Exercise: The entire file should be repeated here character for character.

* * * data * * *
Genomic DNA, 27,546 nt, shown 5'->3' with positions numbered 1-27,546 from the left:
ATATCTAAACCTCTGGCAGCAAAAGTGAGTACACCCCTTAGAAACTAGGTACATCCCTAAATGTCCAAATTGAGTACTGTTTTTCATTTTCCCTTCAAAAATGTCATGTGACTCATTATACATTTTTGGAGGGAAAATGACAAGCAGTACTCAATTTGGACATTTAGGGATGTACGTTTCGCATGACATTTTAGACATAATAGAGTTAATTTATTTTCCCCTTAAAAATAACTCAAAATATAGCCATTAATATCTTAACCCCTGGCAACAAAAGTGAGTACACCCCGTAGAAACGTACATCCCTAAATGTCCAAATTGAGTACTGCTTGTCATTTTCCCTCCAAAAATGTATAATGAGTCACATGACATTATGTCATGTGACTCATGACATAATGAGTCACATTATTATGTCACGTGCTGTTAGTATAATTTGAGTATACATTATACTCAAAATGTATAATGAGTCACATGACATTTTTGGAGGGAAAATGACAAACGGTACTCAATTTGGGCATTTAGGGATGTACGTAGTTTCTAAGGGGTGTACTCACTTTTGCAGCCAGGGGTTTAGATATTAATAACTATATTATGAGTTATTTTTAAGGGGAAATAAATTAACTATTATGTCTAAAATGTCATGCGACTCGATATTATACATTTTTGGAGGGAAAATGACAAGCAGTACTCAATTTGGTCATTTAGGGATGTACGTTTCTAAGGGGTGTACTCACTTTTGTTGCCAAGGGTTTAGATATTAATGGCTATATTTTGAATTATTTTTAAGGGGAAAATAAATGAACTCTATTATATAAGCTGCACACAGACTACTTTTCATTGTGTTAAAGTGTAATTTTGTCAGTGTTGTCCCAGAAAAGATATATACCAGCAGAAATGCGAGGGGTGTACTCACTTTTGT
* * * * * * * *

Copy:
Genomic DNA, 27,546 nt, shown 5'->3' with positions numbered 1-27,546 from the left:
ATATCTAAACCTCTGGCAGCAAAAGTGAGTACACCCCTTAGAAACTAGGTACATCCCTAAATGTCCAAATTGAGTACTGTTTTTCATTTTCCCTTCAAAAATGTCATGTGACTCATTATACATTTTTGGAGGGAAAATGACAAGCAGTACTCAATTTGGACATTTAGGGATGTACGTTTCGCATGACATTTTAGACATAATAGAGTTAATTTATTTTCCCCTTAAAAATAACTCAAAATATAGCCATTAATATCTTAACCCCTGGCAACAAAAGTGAGTACACCCCGTAGAAACGTACATCCCTAAATGTCCAAATTGAGTACTGCTTGTCATTTTCCCTCCAAAAATGTATAATGAGTCACATGACATTATGTCATGTGACTCATGACATAATGAGTCACATTATTATGTCACGTGCTGTTAGTATAATTTGAGTATACATTATACTCAAAATGTATAATGAGTCACATGACATTTTTGGAGGGAAAATGACAAACGGTACTCAATTTGGGCATTTAGGGATGTACGTAGTTTCTAAGGGGTGTACTCACTTTTGCAGCCAGGGGTTTAGATATTAATAACTATATTATGAGTTATTTTTAAGGGGAAATAAATTAACTATTATGTCTAAAATGTCATGCGACTCGATATTATACATTTTTGGAGGGAAAATGACAAGCAGTACTCAATTTGGTCATTTAGGGATGTACGTTTCTAAGGGGTGTACTCACTTTTGTTGCCAAGGGTTTAGATATTAATGGCTATATTTTGAATTATTTTTAAGGGGAAAATAAATGAACTCTATTATATAAGCTGCACACAGACTACTTTTCATTGTGTTAAAGTGTAATTTTGTCAGTGTTGTCCCAGAAAAGATATATACCAGCAGAAATGCGAGGGGTGTACTCACTTTTGT